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Vulnerabilities / Threats

11/28/2018
03:30 PM
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Middle East, North Africa Cybercrime Ups Its Game

Ransomware, DDoS extortion, and encrypted communications abound as cybercriminals in the region refine their tradecraft.

Ransomware infections increased by 233% this past year in the Middle East and North Africa as part of a shift toward more savvy and aggressive cybercrime operations in a region where criminals just last year mostly were sharing malware tools, phony documents, and services for free or on the cheap.

Researchers at Trend Micro found that cybercrime in the region has matured rapidly in the past year, with hackers employing the Telegram messaging app for encrypted communications and money-laundering services to replace rudimentary cash-out transaction methods that in many cases converted stolen physical items into cash. "The increase in money-laundering services also shows the demand for monetizing ill-gotten gains has increased over time," says Jon Clay, global threat communications director at Trend Micro. "This all shows an increase in money-motivated cybercrimes within this region."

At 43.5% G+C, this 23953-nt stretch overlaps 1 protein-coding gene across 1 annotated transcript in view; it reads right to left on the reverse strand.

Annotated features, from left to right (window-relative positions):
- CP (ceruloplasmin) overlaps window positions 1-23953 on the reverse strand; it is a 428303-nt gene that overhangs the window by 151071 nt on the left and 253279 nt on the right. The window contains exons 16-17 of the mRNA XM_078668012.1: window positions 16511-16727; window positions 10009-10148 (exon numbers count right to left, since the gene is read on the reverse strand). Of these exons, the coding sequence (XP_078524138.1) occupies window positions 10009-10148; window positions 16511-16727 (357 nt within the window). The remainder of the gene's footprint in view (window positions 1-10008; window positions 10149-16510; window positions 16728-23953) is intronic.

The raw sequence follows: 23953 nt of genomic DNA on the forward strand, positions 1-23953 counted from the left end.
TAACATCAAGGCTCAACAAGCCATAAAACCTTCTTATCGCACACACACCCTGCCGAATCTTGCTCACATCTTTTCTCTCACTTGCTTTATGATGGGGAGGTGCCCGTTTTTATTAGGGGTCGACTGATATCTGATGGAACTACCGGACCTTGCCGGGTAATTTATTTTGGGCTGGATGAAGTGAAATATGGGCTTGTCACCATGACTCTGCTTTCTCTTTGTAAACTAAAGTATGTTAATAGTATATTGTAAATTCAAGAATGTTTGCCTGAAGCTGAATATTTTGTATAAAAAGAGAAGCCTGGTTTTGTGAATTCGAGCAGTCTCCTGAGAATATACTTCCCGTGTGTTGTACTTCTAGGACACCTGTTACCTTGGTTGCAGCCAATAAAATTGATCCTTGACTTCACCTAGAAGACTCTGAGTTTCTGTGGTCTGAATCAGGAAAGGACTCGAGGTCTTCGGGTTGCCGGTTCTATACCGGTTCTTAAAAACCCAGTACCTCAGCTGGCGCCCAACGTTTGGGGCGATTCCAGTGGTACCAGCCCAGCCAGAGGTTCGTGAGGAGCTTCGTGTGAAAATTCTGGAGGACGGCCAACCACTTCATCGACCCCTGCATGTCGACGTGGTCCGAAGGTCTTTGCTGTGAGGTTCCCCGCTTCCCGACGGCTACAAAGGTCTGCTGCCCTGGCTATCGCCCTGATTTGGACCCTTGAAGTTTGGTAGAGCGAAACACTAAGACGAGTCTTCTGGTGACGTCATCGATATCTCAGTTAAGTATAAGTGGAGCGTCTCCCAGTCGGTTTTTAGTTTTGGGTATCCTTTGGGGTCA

The shift from email, Skype, and Facebook Messenger to Telegram as well as WhatsApp for encrypted communications and money-laundering schemes is about flying under the radar as the cybercrime gangs in the region have evolved into more experienced and lucrative operations. They now offer so-called broker services or "contracts" for moving money, using European banks, PayPal, Western Union, and banks in the region. They offer commissions between 10% to upward of 50% to convert stolen funds into a different currency, preferring to cash out in stronger currencies, such as the US dollar via US banks.